Now, he and his wife are worried about what will happen if their tenants are unable to make payments.
The company he works with to manage his properties has already asked him to pay $20,000 — $10,000 right away and $10,000 in a couple weeks — to cover property taxes and other expenses due this month. He had to borrow money from his son, he said.
“I don’t want to see anyone on the street, and that’s not what it’s about,” Herbst said. “It’s that the government is expecting us to bear the brunt of this.”
The San Diego City Council, before it passed its eviction ban, asked Mayor Kevin Faulconer and his staff to work with lenders to provide relief to landlords. Faulconer’s staff did not respond to inewsource’s questions about whether that happened.
Council President Georgette Gómez said the city has already ensured that water will not be shut off to homes and businesses and late fees won’t be charged.
“The City is doing what it can, and I will continue to bring forward economic relief proposals and ensure that we are communicating every possible resource available to help all San Diegans – tenants, landlords, everyone – get through this crisis. … We all have to come together during this time to take care of each other,” Gómez said in an email.
Currently, nothing in the eviction moratoriums require people who receive government assistance, due to a substantial loss of income because of the coronavirus, to pay a portion of it toward rent.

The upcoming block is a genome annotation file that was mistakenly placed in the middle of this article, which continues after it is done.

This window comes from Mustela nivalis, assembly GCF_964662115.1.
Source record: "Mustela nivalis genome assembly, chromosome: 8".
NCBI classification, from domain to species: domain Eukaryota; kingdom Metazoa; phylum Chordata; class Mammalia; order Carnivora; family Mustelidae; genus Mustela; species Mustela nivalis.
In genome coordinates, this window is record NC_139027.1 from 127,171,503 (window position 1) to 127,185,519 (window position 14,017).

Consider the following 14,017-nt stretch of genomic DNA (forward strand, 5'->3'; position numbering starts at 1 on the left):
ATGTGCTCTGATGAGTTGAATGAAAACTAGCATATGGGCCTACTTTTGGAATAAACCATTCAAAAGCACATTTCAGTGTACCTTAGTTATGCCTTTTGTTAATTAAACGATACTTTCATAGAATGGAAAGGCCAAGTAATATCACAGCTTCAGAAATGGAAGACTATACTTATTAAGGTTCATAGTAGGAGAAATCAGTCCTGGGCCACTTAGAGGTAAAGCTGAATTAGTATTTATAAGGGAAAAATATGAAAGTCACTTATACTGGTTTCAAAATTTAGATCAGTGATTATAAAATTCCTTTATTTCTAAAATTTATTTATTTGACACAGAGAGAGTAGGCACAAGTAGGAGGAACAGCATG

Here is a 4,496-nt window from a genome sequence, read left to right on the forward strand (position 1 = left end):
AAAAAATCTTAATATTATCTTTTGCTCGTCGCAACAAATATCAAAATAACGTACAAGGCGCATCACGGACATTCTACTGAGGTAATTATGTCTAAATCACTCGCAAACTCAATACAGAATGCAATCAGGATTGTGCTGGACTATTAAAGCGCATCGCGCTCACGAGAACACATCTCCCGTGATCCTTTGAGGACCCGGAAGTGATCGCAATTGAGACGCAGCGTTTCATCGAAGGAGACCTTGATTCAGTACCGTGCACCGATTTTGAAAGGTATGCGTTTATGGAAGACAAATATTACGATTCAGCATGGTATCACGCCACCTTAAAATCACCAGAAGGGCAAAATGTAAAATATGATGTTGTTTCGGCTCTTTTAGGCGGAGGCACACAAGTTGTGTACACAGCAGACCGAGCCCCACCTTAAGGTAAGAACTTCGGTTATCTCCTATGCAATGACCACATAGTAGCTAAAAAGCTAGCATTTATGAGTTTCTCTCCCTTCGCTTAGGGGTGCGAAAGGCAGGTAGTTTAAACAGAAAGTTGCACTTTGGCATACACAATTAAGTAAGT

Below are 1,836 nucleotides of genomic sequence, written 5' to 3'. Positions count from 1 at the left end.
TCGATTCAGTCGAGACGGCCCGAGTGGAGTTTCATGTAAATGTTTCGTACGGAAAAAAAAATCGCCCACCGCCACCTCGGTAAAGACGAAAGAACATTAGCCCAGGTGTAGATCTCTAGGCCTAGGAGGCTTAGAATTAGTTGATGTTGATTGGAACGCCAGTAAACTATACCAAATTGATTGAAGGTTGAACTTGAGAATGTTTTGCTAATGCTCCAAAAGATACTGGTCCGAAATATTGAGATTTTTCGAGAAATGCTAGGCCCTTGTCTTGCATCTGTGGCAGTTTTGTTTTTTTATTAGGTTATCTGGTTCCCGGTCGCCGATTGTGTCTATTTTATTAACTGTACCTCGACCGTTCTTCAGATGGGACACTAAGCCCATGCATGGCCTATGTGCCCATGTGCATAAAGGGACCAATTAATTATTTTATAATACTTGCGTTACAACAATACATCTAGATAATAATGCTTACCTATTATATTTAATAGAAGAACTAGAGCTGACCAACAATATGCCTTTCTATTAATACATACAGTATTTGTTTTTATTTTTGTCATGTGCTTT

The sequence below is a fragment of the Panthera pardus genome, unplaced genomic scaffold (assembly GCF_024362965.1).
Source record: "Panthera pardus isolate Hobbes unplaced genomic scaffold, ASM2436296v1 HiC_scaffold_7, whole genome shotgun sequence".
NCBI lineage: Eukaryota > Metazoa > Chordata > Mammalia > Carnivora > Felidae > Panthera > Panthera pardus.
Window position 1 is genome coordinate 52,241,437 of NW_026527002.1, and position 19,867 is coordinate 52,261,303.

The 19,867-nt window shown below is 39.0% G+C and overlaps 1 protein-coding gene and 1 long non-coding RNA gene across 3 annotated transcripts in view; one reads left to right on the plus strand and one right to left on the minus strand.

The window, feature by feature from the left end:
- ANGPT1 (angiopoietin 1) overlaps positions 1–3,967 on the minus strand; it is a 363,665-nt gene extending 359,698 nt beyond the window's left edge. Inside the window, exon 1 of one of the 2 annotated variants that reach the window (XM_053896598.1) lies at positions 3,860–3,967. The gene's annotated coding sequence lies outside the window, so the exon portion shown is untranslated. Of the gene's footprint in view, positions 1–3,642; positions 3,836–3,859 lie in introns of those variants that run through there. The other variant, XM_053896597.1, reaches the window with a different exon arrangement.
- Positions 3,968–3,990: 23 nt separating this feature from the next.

Schenk, the landlord who conducted the survey, said more should be done to help rental property owners. He developed a proposal and sent it to San Diego City Council members and Faulconer’s office. He hopes they will consider changing the eviction moratorium to also assist landlords.
He suggests that not only should tenants have to notify landlords and show proof of lost income, but they should also be required to apply for unemployment or pandemic assistance within 48 hours of giving that notice. Rental property owners should then be allowed to rescreen a tenant’s income, to capture the government assistance, and apply the same rent-to-income percentage — maybe 30 percent — to the new rent until society returns to normal.
Landlords should be allowed to evict if tenants don’t follow that process to keep rental income flowing, Schenk wrote in his proposal.
“The focus should be maintaining some semblance of security and stability for everyone in the ecosystem,” he said.